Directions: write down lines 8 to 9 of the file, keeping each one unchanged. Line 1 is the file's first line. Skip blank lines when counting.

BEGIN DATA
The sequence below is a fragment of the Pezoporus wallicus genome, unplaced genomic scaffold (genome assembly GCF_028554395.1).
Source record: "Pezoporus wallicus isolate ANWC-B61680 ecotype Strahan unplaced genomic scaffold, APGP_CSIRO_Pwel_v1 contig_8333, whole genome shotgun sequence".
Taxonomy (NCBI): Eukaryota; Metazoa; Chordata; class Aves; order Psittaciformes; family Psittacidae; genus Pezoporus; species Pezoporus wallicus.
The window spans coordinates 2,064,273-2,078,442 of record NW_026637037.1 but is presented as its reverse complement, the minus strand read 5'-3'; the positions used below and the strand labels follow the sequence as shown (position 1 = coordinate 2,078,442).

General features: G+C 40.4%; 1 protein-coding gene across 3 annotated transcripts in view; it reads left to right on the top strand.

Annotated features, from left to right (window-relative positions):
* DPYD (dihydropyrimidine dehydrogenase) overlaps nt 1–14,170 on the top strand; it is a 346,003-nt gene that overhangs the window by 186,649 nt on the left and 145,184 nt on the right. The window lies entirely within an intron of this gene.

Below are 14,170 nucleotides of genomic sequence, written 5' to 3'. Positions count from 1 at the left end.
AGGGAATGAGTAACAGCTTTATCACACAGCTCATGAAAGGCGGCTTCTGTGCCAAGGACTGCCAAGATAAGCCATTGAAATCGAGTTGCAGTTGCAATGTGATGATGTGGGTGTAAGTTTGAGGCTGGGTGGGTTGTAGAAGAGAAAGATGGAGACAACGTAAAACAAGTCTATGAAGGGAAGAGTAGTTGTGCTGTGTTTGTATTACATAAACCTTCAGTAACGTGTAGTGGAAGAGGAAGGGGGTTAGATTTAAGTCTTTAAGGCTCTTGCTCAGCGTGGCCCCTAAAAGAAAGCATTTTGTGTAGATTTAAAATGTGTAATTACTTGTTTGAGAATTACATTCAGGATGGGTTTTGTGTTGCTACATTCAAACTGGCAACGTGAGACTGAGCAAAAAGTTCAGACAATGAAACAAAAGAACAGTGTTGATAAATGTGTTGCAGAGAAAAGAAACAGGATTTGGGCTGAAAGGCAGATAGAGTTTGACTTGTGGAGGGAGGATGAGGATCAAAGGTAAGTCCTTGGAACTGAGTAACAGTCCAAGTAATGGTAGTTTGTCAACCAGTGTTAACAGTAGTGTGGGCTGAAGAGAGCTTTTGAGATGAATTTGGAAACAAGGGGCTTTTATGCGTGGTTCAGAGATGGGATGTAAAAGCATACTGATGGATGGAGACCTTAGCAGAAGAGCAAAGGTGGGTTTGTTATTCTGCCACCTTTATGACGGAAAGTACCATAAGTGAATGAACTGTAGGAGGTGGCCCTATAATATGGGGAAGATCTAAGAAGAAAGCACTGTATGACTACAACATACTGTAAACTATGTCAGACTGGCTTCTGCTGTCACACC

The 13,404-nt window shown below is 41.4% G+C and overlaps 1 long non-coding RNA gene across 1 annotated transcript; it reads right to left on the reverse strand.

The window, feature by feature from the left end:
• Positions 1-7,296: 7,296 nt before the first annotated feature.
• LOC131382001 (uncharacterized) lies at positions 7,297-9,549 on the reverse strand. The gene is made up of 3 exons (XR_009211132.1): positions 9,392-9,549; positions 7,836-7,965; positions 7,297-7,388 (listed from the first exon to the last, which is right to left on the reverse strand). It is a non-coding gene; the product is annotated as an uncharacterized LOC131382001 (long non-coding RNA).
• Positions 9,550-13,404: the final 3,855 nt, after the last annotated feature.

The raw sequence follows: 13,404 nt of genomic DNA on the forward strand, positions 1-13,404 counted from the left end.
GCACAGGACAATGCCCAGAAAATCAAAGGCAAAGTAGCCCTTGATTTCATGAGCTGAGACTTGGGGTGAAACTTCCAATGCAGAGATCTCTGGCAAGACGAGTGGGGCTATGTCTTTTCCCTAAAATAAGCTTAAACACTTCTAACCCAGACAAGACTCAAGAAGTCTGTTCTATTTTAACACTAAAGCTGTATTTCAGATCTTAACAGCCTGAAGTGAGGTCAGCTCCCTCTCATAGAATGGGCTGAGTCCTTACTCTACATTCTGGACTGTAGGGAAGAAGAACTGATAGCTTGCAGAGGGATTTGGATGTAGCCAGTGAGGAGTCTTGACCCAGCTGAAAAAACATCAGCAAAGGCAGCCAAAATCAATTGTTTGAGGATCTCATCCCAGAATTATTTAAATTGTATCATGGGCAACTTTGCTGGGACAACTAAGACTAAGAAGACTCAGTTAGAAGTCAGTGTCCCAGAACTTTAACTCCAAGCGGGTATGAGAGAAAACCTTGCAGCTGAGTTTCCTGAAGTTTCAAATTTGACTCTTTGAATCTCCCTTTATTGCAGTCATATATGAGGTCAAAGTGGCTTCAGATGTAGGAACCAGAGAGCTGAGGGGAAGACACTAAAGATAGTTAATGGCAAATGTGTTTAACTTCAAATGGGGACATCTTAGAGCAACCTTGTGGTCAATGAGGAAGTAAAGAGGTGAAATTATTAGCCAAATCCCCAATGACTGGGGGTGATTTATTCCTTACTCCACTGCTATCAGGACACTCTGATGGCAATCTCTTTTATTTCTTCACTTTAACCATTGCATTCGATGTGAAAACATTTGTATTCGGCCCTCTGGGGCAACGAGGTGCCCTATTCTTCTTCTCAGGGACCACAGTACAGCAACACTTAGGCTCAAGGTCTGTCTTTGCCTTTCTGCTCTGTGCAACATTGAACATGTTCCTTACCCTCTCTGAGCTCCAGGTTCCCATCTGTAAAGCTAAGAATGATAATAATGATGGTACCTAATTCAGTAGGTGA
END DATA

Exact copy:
Below are 14,170 nucleotides of genomic sequence, written 5' to 3'. Positions count from 1 at the left end.
AGGGAATGAGTAACAGCTTTATCACACAGCTCATGAAAGGCGGCTTCTGTGCCAAGGACTGCCAAGATAAGCCATTGAAATCGAGTTGCAGTTGCAATGTGATGATGTGGGTGTAAGTTTGAGGCTGGGTGGGTTGTAGAAGAGAAAGATGGAGACAACGTAAAACAAGTCTATGAAGGGAAGAGTAGTTGTGCTGTGTTTGTATTACATAAACCTTCAGTAACGTGTAGTGGAAGAGGAAGGGGGTTAGATTTAAGTCTTTAAGGCTCTTGCTCAGCGTGGCCCCTAAAAGAAAGCATTTTGTGTAGATTTAAAATGTGTAATTACTTGTTTGAGAATTACATTCAGGATGGGTTTTGTGTTGCTACATTCAAACTGGCAACGTGAGACTGAGCAAAAAGTTCAGACAATGAAACAAAAGAACAGTGTTGATAAATGTGTTGCAGAGAAAAGAAACAGGATTTGGGCTGAAAGGCAGATAGAGTTTGACTTGTGGAGGGAGGATGAGGATCAAAGGTAAGTCCTTGGAACTGAGTAACAGTCCAAGTAATGGTAGTTTGTCAACCAGTGTTAACAGTAGTGTGGGCTGAAGAGAGCTTTTGAGATGAATTTGGAAACAAGGGGCTTTTATGCGTGGTTCAGAGATGGGATGTAAAAGCATACTGATGGATGGAGACCTTAGCAGAAGAGCAAAGGTGGGTTTGTTATTCTGCCACCTTTATGACGGAAAGTACCATAAGTGAATGAACTGTAGGAGGTGGCCCTATAATATGGGGAAGATCTAAGAAGAAAGCACTGTATGACTACAACATACTGTAAACTATGTCAGACTGGCTTCTGCTGTCACACC